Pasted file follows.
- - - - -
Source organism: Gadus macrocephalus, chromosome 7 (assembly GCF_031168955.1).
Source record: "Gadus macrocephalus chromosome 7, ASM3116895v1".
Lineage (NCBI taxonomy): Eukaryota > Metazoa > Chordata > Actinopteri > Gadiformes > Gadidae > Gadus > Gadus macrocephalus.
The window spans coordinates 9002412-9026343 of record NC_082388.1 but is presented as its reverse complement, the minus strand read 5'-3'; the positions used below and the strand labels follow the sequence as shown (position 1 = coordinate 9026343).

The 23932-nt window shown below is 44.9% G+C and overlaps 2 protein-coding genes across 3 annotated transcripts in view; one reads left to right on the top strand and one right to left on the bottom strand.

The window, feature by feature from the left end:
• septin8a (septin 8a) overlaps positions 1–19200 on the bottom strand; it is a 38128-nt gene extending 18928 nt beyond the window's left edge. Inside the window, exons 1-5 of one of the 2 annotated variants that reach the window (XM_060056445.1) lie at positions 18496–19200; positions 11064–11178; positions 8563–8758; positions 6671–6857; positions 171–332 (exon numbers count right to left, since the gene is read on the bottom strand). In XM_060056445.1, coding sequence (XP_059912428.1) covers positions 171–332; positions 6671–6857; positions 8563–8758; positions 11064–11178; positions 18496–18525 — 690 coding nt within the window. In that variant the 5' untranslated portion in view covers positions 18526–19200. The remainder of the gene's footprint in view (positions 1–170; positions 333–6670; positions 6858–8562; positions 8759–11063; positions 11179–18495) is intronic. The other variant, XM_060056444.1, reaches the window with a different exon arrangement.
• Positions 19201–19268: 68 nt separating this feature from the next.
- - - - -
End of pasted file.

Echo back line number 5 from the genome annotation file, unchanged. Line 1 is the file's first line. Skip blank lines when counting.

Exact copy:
The 23932-nt window shown below is 44.9% G+C and overlaps 2 protein-coding genes across 3 annotated transcripts in view; one reads left to right on the top strand and one right to left on the bottom strand.